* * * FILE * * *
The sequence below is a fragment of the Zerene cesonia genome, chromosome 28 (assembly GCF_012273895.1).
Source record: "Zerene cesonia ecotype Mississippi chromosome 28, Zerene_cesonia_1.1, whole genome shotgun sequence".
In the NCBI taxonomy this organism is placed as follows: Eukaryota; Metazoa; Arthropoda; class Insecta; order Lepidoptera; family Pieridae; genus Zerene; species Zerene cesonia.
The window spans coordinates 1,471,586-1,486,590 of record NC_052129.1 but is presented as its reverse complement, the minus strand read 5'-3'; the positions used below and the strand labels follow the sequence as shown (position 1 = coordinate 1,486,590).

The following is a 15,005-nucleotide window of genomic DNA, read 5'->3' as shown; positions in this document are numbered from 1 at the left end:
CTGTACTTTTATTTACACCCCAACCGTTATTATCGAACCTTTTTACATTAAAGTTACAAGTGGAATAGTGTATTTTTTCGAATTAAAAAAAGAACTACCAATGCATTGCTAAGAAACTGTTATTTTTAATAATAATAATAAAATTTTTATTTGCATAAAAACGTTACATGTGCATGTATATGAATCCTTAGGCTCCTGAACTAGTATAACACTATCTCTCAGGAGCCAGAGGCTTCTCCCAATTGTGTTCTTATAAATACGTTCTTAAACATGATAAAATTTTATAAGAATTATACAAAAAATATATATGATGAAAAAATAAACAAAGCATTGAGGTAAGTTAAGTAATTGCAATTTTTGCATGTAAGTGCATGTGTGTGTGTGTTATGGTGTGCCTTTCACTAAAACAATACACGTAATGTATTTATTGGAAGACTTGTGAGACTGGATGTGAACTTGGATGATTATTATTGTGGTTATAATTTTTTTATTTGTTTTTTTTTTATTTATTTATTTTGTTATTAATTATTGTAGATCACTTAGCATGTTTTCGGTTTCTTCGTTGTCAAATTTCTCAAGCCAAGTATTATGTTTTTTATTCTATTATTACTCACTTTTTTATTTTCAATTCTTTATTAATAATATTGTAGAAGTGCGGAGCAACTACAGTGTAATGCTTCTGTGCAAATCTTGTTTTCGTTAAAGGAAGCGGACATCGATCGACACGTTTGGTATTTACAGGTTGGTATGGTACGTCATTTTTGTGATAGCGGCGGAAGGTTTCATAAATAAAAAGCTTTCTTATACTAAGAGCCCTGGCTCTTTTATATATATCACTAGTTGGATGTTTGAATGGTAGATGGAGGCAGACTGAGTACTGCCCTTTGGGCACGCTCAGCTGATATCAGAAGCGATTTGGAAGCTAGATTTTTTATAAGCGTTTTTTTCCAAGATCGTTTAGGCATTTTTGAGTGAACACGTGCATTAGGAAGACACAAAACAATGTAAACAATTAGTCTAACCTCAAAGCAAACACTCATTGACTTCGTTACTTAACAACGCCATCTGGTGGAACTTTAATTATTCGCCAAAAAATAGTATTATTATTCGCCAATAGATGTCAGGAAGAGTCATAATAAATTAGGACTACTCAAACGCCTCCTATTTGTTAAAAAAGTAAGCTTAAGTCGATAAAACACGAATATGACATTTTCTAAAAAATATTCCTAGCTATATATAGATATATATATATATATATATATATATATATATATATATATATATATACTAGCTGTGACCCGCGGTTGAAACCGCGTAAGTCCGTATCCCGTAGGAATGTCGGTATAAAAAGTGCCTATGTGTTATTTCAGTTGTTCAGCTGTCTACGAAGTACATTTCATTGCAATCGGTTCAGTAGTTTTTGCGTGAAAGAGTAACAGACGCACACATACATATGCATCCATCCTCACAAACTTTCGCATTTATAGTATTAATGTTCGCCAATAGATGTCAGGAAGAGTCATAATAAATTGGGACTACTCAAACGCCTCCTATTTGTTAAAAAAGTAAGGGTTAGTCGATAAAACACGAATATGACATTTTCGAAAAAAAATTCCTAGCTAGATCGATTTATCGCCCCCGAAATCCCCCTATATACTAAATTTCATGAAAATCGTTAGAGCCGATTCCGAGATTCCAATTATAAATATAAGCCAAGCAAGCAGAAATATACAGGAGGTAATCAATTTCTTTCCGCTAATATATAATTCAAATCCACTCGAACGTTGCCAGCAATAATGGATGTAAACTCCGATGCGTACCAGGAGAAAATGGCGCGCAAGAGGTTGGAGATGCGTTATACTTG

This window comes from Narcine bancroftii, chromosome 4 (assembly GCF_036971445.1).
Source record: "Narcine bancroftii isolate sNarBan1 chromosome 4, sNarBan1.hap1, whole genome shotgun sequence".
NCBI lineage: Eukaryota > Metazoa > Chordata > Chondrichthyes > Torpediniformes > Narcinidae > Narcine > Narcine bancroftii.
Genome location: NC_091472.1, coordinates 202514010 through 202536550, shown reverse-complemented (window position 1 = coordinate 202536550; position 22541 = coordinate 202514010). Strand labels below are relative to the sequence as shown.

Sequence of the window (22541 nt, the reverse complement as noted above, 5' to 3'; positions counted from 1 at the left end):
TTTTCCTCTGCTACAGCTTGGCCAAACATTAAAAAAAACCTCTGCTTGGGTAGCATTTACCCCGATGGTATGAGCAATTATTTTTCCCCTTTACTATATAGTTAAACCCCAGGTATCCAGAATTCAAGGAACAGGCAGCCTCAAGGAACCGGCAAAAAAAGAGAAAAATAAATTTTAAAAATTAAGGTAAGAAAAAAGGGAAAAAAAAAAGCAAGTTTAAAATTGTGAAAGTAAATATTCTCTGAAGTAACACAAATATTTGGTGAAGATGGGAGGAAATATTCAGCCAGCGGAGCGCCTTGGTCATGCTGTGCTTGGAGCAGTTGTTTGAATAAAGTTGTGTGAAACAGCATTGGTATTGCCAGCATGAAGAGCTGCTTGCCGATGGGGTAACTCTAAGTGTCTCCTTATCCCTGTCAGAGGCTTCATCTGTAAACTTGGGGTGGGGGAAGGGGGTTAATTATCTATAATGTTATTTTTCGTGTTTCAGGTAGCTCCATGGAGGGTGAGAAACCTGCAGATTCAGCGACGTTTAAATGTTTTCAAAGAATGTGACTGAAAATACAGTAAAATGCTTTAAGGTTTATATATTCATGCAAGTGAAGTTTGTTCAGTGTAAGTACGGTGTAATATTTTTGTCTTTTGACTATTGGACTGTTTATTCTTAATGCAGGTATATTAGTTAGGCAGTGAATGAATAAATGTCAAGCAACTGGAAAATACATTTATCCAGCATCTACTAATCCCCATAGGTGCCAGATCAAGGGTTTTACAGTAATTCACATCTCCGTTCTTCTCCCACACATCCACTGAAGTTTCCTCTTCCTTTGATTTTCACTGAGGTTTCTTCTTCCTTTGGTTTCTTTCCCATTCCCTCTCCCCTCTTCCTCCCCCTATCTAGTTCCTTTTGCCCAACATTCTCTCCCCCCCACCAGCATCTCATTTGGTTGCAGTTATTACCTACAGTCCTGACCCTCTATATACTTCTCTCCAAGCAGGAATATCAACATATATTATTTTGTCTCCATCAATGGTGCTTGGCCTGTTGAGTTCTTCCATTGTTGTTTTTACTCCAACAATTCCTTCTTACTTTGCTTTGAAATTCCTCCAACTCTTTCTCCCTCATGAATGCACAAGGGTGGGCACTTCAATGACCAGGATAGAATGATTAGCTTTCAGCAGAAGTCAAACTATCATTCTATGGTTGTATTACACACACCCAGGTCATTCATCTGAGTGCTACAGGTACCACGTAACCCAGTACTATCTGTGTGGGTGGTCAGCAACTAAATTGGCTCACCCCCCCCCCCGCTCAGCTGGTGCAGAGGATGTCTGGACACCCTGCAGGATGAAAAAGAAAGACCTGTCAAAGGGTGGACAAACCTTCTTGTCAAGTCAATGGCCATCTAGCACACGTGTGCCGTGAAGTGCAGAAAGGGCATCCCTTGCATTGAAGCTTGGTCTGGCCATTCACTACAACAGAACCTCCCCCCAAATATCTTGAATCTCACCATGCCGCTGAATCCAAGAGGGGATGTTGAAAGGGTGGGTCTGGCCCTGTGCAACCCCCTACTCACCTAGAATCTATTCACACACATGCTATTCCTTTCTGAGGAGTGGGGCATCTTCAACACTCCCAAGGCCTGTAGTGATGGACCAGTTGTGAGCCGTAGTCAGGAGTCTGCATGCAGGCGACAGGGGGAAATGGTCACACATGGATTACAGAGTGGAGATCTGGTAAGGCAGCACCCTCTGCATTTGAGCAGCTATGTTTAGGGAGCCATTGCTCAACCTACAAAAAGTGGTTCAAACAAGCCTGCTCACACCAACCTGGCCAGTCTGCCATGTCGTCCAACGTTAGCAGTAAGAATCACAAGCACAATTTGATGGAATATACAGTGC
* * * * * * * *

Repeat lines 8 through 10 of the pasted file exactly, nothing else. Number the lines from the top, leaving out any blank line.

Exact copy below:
Source record: "Narcine bancroftii isolate sNarBan1 chromosome 4, sNarBan1.hap1, whole genome shotgun sequence".
NCBI lineage: Eukaryota > Metazoa > Chordata > Chondrichthyes > Torpediniformes > Narcinidae > Narcine > Narcine bancroftii.
Genome location: NC_091472.1, coordinates 202514010 through 202536550, shown reverse-complemented (window position 1 = coordinate 202536550; position 22541 = coordinate 202514010). Strand labels below are relative to the sequence as shown.